I'm an ordinary guy…burning down the house.

BYRNE IS installed in a very comfortable suite at the Hyde Park Hotel, equipped with a video and a stack of tapes, including The Evil Dead. On a darkening Thursday afternoon, Byrne almost seems part of the encroaching shadows.

In black slacks and shirt with immaculately polished black shoes, he dresses to emphasise his prodigious gawkiness. The slicked-back hair is now neatly trimmed and brushed forward. Despite his cordiality, he evinces an air of abstraction. He is not, however, a werewolf. I know this because his eyebrows do not meet in the middle. Not quite.

This is the meaning of life…to tune this electric guitar.

BYRNE REMEMBERS the broken string incident at CBGBs all those years ago. He recalls dragging the incident out as long as possible to get more time onstage. Then, as now, Byrne's philosophy was that everything that happens on stage is part of the performance.

"The prevalent attitude seems to be, look at this bit, but try to ignore what's going on over there and try to ignore what you're seeing in the wings. Look at the fact that I've got a nice haircut and a good tailor, but ignore everything else; like the fact that I can't move. StopMaking Sense isn't so much a film about the band as a film about that performance. It's like doing a film of a play, rather than a documentary about a theatre company."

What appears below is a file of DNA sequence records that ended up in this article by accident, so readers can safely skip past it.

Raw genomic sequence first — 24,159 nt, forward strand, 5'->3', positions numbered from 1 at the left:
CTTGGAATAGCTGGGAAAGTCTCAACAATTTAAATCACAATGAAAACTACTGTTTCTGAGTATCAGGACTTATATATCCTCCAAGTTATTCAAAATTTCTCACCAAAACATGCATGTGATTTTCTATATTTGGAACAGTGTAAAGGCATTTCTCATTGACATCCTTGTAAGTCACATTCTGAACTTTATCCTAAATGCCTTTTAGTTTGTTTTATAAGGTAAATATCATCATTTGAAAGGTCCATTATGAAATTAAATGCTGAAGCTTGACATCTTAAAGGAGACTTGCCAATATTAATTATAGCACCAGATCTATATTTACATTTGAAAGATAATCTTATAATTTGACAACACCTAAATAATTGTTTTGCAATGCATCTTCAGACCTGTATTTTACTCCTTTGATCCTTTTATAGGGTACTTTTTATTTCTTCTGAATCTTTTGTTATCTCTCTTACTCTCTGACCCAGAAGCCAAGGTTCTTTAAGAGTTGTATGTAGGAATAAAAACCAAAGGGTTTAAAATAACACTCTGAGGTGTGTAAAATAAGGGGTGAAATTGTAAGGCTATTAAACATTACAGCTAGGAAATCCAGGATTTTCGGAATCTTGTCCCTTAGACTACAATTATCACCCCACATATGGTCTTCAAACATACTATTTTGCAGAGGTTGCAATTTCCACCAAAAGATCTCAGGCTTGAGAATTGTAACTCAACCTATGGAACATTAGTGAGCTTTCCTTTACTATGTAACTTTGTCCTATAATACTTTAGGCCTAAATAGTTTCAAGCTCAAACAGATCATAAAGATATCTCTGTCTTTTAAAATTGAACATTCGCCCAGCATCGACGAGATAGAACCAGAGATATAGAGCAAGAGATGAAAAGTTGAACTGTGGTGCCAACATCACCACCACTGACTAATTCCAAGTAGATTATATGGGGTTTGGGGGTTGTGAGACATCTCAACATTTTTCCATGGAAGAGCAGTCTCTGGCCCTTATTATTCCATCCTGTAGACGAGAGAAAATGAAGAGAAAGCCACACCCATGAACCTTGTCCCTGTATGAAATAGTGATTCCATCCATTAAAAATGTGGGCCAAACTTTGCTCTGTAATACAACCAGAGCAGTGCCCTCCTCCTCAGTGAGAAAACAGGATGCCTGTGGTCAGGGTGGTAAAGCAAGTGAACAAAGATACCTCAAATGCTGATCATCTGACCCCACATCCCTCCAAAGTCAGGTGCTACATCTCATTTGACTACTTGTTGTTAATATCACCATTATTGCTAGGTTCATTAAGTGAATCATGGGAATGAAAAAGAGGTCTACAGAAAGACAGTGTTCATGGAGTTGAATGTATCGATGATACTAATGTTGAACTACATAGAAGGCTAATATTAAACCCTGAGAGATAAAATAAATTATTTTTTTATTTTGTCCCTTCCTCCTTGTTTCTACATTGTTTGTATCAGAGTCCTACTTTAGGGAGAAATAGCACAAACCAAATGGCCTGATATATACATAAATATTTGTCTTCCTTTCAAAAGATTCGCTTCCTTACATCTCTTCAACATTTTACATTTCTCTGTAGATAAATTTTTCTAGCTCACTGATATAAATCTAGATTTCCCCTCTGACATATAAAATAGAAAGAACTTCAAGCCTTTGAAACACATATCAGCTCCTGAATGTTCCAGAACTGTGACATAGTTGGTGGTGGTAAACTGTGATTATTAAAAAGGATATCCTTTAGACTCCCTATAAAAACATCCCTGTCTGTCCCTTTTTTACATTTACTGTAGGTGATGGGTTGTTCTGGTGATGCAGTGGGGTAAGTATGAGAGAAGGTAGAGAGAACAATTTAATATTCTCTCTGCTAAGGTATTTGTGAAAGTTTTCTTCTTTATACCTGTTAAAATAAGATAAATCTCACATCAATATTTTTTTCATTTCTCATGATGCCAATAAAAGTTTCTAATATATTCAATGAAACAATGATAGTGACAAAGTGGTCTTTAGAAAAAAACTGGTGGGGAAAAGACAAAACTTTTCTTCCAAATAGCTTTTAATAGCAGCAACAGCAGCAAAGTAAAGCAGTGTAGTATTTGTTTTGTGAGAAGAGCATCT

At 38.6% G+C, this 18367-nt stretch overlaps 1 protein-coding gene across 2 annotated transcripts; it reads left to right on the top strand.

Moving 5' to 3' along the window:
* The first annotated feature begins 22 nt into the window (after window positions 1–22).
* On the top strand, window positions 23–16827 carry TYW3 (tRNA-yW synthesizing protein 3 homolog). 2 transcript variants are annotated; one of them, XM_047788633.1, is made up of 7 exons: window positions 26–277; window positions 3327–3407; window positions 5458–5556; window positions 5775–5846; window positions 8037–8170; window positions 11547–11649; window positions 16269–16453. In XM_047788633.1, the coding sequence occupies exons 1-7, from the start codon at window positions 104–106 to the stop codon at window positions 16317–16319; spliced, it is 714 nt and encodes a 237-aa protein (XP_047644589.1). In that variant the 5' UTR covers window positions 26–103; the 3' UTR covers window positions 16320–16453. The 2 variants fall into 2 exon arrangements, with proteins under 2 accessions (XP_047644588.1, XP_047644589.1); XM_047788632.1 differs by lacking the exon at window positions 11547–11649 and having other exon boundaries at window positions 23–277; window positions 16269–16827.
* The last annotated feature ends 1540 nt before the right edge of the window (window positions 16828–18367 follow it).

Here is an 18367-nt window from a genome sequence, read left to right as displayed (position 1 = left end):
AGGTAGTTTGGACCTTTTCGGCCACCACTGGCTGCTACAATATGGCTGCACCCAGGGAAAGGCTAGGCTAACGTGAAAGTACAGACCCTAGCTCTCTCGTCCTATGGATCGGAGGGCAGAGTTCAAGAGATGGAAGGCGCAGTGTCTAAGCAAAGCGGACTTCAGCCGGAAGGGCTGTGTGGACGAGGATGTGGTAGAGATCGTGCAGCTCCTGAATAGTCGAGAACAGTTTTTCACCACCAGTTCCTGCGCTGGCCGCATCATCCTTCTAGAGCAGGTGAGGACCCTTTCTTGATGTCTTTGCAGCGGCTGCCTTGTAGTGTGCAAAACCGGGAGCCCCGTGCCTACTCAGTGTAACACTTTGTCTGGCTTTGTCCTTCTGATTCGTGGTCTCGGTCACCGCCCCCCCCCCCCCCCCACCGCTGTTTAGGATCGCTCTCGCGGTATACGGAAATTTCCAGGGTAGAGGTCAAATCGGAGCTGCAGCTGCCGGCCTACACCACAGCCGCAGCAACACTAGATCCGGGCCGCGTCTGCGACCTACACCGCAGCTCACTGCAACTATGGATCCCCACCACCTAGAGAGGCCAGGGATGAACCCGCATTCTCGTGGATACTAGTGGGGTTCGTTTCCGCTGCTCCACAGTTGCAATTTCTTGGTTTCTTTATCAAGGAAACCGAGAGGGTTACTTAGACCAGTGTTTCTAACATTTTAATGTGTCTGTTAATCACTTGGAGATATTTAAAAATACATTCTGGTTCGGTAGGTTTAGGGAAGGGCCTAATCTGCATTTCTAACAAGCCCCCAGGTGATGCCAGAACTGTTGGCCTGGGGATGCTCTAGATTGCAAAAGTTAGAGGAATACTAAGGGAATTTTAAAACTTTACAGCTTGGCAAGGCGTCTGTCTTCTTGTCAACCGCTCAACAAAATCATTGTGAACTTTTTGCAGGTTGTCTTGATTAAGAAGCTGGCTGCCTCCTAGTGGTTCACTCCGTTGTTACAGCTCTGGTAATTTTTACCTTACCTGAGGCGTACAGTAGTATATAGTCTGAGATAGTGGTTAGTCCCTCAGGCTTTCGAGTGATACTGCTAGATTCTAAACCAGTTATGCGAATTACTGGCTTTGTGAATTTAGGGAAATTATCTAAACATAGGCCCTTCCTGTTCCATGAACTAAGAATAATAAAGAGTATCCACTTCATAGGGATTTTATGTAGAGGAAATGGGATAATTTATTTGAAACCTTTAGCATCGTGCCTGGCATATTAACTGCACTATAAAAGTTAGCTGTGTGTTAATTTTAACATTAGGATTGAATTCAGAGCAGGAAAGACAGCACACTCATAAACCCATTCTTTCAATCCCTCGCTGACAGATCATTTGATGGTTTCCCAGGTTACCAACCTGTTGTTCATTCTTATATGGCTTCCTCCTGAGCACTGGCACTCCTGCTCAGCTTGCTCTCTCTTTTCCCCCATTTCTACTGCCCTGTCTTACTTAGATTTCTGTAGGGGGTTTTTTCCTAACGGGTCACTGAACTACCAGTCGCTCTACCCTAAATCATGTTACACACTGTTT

Unusually for a concert movie, Stop Making Sense includes no footage of the band arriving at a hall, no cute "spontaneous" conversations in the dressing room, and hardly any shots of the audience going wild over the band. Its sobriety and absence of rockumentary trappings is an integral part of the way that director Jonathan Demme visualised the movie.

"Our hope was that, through the way it was filmed, you do get to know the personalities of the band members and the various people who play onstage as they're introduced, and that Jonathan would cut to them when they're doing something that reveals their personality rather than when they're doing something flashy like a solo. You think of them as people rather than as… something else."

Byrne's speaking voice is quiet and oddly quavery. He looks away as he speaks, and his limbs assume odd, contorted shapes as he speaks. Even answering fairly routine and unintrusive questions seems to be painful for him. Why am I tormenting this poor man? Byrne makes me feel as if I am poking him with a pointed stick.

THE STRUCTURE of Stop Making Sense is unusual (returning to business): it opens with Byrne arriving on a totally bare stage clutching an acoustic guitar and a ghetto-blaster.